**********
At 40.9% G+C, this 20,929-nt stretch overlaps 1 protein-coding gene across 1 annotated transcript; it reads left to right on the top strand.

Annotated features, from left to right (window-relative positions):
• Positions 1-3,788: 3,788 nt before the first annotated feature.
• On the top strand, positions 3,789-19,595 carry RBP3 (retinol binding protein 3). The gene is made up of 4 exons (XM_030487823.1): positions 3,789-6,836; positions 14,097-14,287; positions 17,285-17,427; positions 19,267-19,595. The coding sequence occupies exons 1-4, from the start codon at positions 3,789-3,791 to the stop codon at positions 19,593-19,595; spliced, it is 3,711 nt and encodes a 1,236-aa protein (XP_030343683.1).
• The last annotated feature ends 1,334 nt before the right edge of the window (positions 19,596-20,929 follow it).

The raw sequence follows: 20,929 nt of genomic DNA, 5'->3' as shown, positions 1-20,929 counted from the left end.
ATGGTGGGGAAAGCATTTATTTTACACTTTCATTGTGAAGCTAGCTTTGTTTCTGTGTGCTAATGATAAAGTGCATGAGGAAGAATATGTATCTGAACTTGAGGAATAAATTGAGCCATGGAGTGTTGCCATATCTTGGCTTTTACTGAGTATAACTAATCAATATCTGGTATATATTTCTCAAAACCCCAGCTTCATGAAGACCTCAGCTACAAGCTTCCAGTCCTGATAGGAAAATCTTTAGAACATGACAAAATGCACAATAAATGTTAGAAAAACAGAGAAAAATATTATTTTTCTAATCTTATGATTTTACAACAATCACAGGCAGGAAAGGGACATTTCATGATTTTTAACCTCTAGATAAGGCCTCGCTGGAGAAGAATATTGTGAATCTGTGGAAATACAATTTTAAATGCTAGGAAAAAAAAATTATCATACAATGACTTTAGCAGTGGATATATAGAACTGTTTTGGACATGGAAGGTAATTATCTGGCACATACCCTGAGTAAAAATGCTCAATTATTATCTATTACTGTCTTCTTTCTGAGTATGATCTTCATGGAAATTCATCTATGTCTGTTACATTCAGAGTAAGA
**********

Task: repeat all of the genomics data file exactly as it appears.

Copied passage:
At 40.9% G+C, this 20,929-nt stretch overlaps 1 protein-coding gene across 1 annotated transcript; it reads left to right on the top strand.

Annotated features, from left to right (window-relative positions):
• Positions 1-3,788: 3,788 nt before the first annotated feature.
• On the top strand, positions 3,789-19,595 carry RBP3 (retinol binding protein 3). The gene is made up of 4 exons (XM_030487823.1): positions 3,789-6,836; positions 14,097-14,287; positions 17,285-17,427; positions 19,267-19,595. The coding sequence occupies exons 1-4, from the start codon at positions 3,789-3,791 to the stop codon at positions 19,593-19,595; spliced, it is 3,711 nt and encodes a 1,236-aa protein (XP_030343683.1).
• The last annotated feature ends 1,334 nt before the right edge of the window (positions 19,596-20,929 follow it).

The raw sequence follows: 20,929 nt of genomic DNA, 5'->3' as shown, positions 1-20,929 counted from the left end.
ATGGTGGGGAAAGCATTTATTTTACACTTTCATTGTGAAGCTAGCTTTGTTTCTGTGTGCTAATGATAAAGTGCATGAGGAAGAATATGTATCTGAACTTGAGGAATAAATTGAGCCATGGAGTGTTGCCATATCTTGGCTTTTACTGAGTATAACTAATCAATATCTGGTATATATTTCTCAAAACCCCAGCTTCATGAAGACCTCAGCTACAAGCTTCCAGTCCTGATAGGAAAATCTTTAGAACATGACAAAATGCACAATAAATGTTAGAAAAACAGAGAAAAATATTATTTTTCTAATCTTATGATTTTACAACAATCACAGGCAGGAAAGGGACATTTCATGATTTTTAACCTCTAGATAAGGCCTCGCTGGAGAAGAATATTGTGAATCTGTGGAAATACAATTTTAAATGCTAGGAAAAAAAAATTATCATACAATGACTTTAGCAGTGGATATATAGAACTGTTTTGGACATGGAAGGTAATTATCTGGCACATACCCTGAGTAAAAATGCTCAATTATTATCTATTACTGTCTTCTTTCTGAGTATGATCTTCATGGAAATTCATCTATGTCTGTTACATTCAGAGTAAGA